Take a tour of my Grandma’s Kitchen! This cute retro kitchen is straight out of the 1950’s.
Grandma’s 1950’s Kitchen Tour
Have you ever had an unexpected moment of nostalgia? I had a moment like that the last time I visited my Grandma’s house. Maybe it’s because I have visited this home my entire life, that I never really noticed the 1950’s kitchen details. Details such as nothing much has changed since I was born and well beyond!
We often notice change, but sometimes we totally miss the things that don’t change. It’s interesting how I all of a sudden noticed this while sitting at Grandma’s handmade kitchen table, eating a mini Snicker’s bar (a treat that is always in her refrigerator) and drinking from a tiny antique orange juice glass that I have been drinking from since I was probably three.
Maybe because I felt like a 10-year-old again and realized I was not. But at that moment, I noticed how time seemed to stop. I had to giggle and asked my mom if she had ever thought about how neat Grandma’s 1950’s retro kitchen is, and why I had never thought about it before? She looked around too and began telling stories while I took photos so I would never forget.
I’m going to visit Grandma next week and I thought you might enjoy a tour of her 1950’s retro kitchen.
My mom told me how she thought the kitchen was built in the 1950’s. She told me all about how the counter tops and cabinets were made especially short for my Grandma so she could reach everything. We’re tall, so it’s why we get back aches when doing the dishes!
The floor is one of the few things that has been replaced from the original kitchen. It used to be checked tile. I bet that was so cute! This folding table and stools were custom-made by a relative to create more space.
I can remember sitting at that very table during my college Thanksgiving break and watching my Mom, Grandma and Great-Grandma Chunkie doing the dishes. That was the moment in time where I looked at the women standing before me and realized I would never have skinny ankles. NEVER. I was doomed to a life of cankles. So why bother anymore with the calf muscle exercises to make my ankles appear smaller? It was a relief really because I hated those leg workouts! Ha! See what I was taking note of back then? Not the neat 1950’s kitchen, but the hand I was dealt in the gene pool. hee!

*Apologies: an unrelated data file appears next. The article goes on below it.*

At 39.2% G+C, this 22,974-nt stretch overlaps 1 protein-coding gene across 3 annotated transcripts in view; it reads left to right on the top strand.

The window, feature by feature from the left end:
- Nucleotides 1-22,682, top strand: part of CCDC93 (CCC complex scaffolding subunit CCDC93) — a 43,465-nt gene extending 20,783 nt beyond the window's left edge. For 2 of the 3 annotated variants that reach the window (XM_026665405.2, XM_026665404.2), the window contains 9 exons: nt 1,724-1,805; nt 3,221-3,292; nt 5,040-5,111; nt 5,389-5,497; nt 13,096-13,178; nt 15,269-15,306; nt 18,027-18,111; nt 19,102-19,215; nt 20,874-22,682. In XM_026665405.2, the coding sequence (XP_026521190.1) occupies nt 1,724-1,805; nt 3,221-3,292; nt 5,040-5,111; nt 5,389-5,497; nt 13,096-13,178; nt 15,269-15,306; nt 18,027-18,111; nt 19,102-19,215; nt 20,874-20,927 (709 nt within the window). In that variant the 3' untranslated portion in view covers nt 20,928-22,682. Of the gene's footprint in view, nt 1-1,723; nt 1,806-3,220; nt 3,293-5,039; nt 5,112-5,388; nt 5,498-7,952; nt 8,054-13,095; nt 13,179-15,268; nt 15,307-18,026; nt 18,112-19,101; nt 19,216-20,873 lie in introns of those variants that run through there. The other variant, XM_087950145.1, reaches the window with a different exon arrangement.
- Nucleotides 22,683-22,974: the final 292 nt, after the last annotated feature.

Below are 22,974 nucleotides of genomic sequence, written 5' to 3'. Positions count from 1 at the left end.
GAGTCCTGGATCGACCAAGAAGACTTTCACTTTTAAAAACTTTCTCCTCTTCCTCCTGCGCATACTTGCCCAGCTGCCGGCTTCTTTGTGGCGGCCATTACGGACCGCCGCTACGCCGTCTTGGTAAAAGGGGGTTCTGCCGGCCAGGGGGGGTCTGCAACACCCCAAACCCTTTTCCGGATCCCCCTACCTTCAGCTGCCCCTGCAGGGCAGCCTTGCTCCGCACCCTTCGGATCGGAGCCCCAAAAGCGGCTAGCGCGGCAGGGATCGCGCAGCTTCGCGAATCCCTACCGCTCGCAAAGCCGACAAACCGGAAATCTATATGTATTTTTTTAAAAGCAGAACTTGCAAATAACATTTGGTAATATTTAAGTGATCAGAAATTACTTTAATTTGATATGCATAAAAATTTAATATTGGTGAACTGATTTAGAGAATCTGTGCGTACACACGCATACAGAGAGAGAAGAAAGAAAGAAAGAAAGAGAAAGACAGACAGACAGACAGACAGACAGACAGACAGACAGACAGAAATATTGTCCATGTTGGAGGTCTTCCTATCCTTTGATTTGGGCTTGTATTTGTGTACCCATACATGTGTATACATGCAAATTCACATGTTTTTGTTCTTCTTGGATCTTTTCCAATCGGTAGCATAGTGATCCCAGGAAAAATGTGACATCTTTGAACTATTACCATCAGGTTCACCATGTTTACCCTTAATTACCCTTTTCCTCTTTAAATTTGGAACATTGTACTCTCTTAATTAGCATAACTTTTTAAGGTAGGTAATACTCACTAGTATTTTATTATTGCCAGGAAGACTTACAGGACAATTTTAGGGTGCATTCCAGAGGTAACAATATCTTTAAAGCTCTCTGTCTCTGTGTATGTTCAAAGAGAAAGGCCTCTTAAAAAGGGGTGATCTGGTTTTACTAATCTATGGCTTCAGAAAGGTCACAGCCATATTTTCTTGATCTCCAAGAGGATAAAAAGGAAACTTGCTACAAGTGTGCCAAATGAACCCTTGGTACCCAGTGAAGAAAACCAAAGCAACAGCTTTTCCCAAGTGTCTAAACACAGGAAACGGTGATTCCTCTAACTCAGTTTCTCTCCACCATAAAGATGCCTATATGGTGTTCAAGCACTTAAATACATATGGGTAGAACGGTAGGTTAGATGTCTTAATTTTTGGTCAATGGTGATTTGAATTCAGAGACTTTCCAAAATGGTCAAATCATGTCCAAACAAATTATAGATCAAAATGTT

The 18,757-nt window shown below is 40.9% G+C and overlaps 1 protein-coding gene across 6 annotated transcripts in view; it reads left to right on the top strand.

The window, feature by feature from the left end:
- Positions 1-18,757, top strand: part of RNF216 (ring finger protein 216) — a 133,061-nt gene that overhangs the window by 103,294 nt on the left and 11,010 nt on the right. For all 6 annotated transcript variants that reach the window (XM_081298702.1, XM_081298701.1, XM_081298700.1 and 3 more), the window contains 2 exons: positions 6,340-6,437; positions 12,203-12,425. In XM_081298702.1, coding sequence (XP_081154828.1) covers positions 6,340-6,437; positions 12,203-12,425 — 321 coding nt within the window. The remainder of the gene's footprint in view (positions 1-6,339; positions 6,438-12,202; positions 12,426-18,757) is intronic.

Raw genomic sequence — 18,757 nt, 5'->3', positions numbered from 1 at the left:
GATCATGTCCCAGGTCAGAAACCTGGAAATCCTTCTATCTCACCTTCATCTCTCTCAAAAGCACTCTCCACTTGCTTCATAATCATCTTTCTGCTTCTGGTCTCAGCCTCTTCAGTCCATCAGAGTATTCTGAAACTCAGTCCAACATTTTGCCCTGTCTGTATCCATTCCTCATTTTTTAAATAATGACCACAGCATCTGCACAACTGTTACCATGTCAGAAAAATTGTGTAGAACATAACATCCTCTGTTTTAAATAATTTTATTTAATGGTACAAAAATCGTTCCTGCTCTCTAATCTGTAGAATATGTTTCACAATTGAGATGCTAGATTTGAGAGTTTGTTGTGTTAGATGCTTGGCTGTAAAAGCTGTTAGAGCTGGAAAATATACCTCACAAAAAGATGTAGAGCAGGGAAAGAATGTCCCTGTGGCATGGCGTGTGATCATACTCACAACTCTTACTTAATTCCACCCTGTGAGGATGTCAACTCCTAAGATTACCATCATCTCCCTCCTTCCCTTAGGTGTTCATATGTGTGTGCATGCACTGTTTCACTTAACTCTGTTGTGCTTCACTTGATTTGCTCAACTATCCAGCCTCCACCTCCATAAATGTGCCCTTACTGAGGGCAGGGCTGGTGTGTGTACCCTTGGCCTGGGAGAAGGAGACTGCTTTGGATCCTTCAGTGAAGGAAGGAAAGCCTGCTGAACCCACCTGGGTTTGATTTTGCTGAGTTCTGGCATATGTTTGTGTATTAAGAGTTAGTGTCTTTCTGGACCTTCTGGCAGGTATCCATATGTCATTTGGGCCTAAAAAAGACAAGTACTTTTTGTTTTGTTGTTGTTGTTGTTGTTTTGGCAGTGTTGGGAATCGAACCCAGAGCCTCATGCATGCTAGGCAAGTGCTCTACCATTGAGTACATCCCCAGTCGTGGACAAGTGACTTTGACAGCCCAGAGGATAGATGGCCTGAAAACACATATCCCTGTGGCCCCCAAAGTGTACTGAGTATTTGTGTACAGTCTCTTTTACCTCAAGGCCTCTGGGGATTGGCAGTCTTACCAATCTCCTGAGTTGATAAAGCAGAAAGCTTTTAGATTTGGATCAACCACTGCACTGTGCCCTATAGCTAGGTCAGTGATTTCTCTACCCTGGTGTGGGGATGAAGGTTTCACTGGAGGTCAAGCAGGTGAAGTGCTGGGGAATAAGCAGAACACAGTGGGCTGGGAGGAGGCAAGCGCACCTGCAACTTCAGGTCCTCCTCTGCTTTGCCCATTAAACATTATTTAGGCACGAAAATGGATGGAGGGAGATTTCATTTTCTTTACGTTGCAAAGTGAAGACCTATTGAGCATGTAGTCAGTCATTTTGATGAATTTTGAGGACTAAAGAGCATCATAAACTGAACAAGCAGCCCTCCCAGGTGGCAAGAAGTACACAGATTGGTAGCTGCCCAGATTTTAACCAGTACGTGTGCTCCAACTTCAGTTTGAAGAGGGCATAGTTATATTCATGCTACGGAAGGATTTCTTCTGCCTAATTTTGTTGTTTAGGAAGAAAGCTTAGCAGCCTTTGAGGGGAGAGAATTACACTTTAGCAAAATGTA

Grandma doesn’t have a fancy growth chart. Just the wall. If you look closely, you can see the date at the bottom of the photo says May 28, 1977. My kids love getting measured to see if they are taller than mom when she was little!
Gotta love the refrigerator magnets at Grandma’s house. Oh, there is even one of my business cards in the bottom right! Grandmas are the best!
My grandma collects pigs
Look back at the photos again and count how many pigs you see!
I’m so happy that I have this house and my Grandma to visit when I go home to Oklahoma. On my next trip, I’ll move to other rooms with my camera. We can play a game of find the pigs!
Do you have a place to go home to like this? I’d love to hear about it in the comments below.
More house tours:
- Take a tour of my kid’s play room.
- This house tour is AMAZING. A must see!
You might also like to see my White Farmhouse Kitchen
Click here for the kitchen tour
Absolutely love all of the classic kitchen accessories that you have here, as well as the traditional family height chart on the wall.
Your Grandma’s kitchen is great. My Mom grew up in Oklahoma but my Granny has gone on to heaven.
This brings many memories back to me, also. Unfortunately, due to unforeseen family issues, My Grandma C. lost her home, that my mother and her twin sister built for her in 1956-1958. We only have our memories and old family photos showing it in the background. I do have most of her recipes, and for my first 3 apartments I used her old Formica (grey tones) and matching vinyl chairs. My Sister-in-Law got her cookie jars (that were always full), however, with her 2 boys they have not survived the years. I have put together a digital recipe book with the “family ‘Reci-a-tree’s’ ” in it to accompany the genealogical “tree” I am doing, this is a Christmas gift for the rest of the family. She passed on a few years ago but I can thankfully say that the many hours that I spent with her are as fresh today as if it “were yesterday”.